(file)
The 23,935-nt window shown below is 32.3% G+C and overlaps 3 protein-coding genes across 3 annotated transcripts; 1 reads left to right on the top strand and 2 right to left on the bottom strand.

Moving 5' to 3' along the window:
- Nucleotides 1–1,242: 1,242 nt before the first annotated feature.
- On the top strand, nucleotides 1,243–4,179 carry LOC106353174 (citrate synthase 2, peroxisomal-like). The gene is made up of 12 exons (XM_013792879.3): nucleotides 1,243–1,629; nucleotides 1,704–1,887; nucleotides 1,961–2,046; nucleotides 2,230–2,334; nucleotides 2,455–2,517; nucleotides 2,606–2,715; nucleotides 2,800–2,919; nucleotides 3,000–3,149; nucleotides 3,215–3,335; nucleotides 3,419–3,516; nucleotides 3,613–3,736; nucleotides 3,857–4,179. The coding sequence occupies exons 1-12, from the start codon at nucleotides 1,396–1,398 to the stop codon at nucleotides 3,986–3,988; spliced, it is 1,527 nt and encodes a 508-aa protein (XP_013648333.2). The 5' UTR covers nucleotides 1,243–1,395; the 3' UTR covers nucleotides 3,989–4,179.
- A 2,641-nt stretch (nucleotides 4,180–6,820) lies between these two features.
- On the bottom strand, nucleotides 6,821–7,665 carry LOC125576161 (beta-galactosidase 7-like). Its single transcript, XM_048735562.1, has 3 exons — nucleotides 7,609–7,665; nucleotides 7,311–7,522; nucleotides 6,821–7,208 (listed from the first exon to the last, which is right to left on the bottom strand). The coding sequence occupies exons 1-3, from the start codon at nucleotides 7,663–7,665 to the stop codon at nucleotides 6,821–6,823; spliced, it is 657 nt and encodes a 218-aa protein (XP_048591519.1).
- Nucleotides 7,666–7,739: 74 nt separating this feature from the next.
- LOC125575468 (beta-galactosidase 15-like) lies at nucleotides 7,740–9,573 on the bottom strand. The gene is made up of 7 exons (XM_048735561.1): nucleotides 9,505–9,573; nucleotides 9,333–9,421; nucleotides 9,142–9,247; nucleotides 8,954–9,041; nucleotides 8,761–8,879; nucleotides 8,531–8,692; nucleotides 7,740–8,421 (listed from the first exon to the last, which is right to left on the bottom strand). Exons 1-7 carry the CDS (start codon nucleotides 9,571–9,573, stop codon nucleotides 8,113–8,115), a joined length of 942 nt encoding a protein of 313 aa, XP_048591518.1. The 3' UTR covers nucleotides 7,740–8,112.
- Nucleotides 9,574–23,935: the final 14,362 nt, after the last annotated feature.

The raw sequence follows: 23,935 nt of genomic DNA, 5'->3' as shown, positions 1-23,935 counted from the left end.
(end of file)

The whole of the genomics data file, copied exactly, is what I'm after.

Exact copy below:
The 23,935-nt window shown below is 32.3% G+C and overlaps 3 protein-coding genes across 3 annotated transcripts; 1 reads left to right on the top strand and 2 right to left on the bottom strand.

Moving 5' to 3' along the window:
- Nucleotides 1–1,242: 1,242 nt before the first annotated feature.
- On the top strand, nucleotides 1,243–4,179 carry LOC106353174 (citrate synthase 2, peroxisomal-like). The gene is made up of 12 exons (XM_013792879.3): nucleotides 1,243–1,629; nucleotides 1,704–1,887; nucleotides 1,961–2,046; nucleotides 2,230–2,334; nucleotides 2,455–2,517; nucleotides 2,606–2,715; nucleotides 2,800–2,919; nucleotides 3,000–3,149; nucleotides 3,215–3,335; nucleotides 3,419–3,516; nucleotides 3,613–3,736; nucleotides 3,857–4,179. The coding sequence occupies exons 1-12, from the start codon at nucleotides 1,396–1,398 to the stop codon at nucleotides 3,986–3,988; spliced, it is 1,527 nt and encodes a 508-aa protein (XP_013648333.2). The 5' UTR covers nucleotides 1,243–1,395; the 3' UTR covers nucleotides 3,989–4,179.
- A 2,641-nt stretch (nucleotides 4,180–6,820) lies between these two features.
- On the bottom strand, nucleotides 6,821–7,665 carry LOC125576161 (beta-galactosidase 7-like). Its single transcript, XM_048735562.1, has 3 exons — nucleotides 7,609–7,665; nucleotides 7,311–7,522; nucleotides 6,821–7,208 (listed from the first exon to the last, which is right to left on the bottom strand). The coding sequence occupies exons 1-3, from the start codon at nucleotides 7,663–7,665 to the stop codon at nucleotides 6,821–6,823; spliced, it is 657 nt and encodes a 218-aa protein (XP_048591519.1).
- Nucleotides 7,666–7,739: 74 nt separating this feature from the next.
- LOC125575468 (beta-galactosidase 15-like) lies at nucleotides 7,740–9,573 on the bottom strand. The gene is made up of 7 exons (XM_048735561.1): nucleotides 9,505–9,573; nucleotides 9,333–9,421; nucleotides 9,142–9,247; nucleotides 8,954–9,041; nucleotides 8,761–8,879; nucleotides 8,531–8,692; nucleotides 7,740–8,421 (listed from the first exon to the last, which is right to left on the bottom strand). Exons 1-7 carry the CDS (start codon nucleotides 9,571–9,573, stop codon nucleotides 8,113–8,115), a joined length of 942 nt encoding a protein of 313 aa, XP_048591518.1. The 3' UTR covers nucleotides 7,740–8,112.
- Nucleotides 9,574–23,935: the final 14,362 nt, after the last annotated feature.

The raw sequence follows: 23,935 nt of genomic DNA, 5'->3' as shown, positions 1-23,935 counted from the left end.